Finally, the time is right to take this step. Other companies have started up their own online video services in India, hoping to steal the thunder before Netflix arrives.
Netflix surely will not be first to market in every region around the globe, but it seems like a good idea to get a jump on India before the competitive landscape becomes too complicated. You have already seen the size of this thing. The region is packed with sophisticated technology businesses, providing fertile ground for a streaming video service. And the Bollywood entertainment industry is thriving, growing ticket sales by 10% each year, while Hollywood revenues are doing the lobster walk. Get in while the getting is good!
Oh, and Netflix has a healthy relationship with Mumbai studios. The American Netflix service boasts 85 legit Bollywood movies right now. That is a mighty good start.
Or maybe not ...
Though there are plenty of solid reasons why this report makes sense, it is equally easy to find evidence pointing in the opposite direction.
For one, those anonymous sources might be setting up a smoke screen -- inspire local names to invest in the digital video market, even if Netflix has not made any real moves in that direction yet. These things happen.
The triple serving of cited Doordarshan titles could be a good sign, or simply the result of newspaper reporters getting their information from a single source. That source may or may not have the true inside story. In other words, the entire Netflix package of tempting 1980s dramas could be a mirage.
Perhaps most damaging of all, Netflix is always looking for language experts to support its global ambitions. But right now, the company does not need any Hindi speakers. Instead, Netflix is looking for linguists fluent in "Arabic, Simplified Chinese, Russian, Polish, and Turkish."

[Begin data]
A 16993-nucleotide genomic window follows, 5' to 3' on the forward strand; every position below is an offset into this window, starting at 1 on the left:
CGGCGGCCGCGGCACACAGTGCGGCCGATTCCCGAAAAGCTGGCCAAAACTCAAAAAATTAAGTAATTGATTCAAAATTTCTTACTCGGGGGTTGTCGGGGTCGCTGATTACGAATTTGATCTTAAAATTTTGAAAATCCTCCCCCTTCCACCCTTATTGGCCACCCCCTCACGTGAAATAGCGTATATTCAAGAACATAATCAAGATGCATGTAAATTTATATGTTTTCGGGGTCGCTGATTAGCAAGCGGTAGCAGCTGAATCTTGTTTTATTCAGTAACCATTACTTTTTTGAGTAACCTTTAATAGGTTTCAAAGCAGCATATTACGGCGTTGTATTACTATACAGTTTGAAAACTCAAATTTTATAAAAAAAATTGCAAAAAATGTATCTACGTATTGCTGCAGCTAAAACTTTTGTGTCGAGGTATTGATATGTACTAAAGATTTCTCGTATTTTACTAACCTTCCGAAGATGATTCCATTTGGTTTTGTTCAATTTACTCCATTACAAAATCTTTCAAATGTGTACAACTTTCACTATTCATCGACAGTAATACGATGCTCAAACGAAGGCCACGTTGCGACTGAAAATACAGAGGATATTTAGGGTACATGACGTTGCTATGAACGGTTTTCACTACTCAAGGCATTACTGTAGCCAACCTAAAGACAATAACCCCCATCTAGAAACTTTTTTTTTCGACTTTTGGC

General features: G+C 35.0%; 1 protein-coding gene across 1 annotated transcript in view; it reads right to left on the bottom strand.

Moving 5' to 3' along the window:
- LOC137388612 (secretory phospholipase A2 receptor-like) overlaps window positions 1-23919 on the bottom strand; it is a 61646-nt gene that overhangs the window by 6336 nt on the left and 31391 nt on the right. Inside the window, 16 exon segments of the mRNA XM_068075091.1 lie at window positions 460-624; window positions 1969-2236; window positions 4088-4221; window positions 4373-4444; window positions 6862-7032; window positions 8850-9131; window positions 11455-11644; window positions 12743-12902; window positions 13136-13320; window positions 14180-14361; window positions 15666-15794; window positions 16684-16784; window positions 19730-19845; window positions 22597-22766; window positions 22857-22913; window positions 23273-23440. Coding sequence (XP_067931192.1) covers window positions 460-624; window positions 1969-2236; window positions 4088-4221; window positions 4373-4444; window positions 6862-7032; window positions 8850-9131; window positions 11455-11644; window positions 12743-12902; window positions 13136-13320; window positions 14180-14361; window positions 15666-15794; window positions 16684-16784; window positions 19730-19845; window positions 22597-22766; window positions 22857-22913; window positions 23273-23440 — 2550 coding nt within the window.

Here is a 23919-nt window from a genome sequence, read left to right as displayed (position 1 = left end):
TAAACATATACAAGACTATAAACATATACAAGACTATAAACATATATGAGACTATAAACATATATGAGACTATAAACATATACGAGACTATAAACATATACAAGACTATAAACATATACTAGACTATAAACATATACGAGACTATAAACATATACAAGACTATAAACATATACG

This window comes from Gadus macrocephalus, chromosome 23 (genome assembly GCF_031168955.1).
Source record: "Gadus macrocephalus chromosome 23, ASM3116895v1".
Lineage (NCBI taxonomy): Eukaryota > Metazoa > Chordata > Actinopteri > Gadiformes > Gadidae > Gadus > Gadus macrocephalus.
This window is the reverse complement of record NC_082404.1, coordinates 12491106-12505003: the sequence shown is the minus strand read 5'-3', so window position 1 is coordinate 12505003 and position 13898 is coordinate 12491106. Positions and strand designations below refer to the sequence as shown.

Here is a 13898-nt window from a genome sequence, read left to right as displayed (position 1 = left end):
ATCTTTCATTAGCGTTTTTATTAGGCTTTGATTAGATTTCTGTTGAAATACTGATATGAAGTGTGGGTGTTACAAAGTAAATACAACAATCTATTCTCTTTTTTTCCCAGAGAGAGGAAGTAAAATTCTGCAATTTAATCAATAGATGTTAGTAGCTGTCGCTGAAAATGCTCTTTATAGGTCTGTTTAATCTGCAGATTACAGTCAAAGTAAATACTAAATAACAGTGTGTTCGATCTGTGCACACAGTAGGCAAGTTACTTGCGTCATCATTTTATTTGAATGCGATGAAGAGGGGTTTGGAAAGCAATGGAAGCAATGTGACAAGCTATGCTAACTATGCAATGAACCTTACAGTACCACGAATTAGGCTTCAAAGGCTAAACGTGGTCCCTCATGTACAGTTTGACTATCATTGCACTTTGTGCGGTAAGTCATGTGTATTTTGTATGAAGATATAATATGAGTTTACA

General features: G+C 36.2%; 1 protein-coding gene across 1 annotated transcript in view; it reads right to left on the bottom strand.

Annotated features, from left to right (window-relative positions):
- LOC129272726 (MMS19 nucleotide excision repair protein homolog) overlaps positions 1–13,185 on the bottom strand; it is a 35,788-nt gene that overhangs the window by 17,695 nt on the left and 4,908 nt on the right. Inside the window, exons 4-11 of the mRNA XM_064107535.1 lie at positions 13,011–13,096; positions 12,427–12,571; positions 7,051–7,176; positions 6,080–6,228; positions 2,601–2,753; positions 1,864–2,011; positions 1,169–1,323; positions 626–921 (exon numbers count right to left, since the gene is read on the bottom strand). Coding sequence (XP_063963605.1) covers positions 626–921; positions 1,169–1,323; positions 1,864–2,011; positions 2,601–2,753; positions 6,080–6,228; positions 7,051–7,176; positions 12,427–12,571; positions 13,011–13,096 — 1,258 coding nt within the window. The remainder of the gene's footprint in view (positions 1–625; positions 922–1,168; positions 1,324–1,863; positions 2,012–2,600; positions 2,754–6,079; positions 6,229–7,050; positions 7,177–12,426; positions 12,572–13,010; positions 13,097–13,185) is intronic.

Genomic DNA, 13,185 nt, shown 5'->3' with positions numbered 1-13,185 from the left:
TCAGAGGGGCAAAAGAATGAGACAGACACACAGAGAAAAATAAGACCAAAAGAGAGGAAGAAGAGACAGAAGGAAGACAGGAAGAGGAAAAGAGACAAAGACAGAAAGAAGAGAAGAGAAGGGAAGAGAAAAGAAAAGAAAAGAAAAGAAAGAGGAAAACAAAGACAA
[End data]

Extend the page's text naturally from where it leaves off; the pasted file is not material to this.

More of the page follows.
Granted, these job postings are not exactly a direct map to the next expansion market. Netflix has been looking for Arabic and Polish speakers since at least 2013 and still has not announced any services in Saudi Arabia or Dubai. But I have never seen Hindi mentioned in these lists (and I do check up on it every once in a while). So either Netflix is all set with its Hindi translation needs, or it will not need them until the entire worldwide expansion has played out.
Netflix does intend to cover every market it can reach, no later than the end of 2016. It is a major ambition, and India must show up somewhere in that roll call.
The question is: Will Netflix give India priority in its hunt for global markets or wait until later? With all this evidence in hand, I am not convinced that the tickets to New Delhi and Bangalore are coming up in 2015. This rumor will eventually come true but probably not this year and perhaps without those classic TV titles.
As a shareholder, I would absolutely love to see this mega-sized market tackled as soon as possible. So feel free to prove me wrong, Netflix.
I just don't think you will.
Anders Bylund owns shares of Netflix and Walt Disney. The Motley Fool recommends DreamWorks Animation, Netflix, and Walt Disney. The Motley Fool owns shares of Netflix and Walt Disney. Try any of our Foolish newsletter services free for 30 days.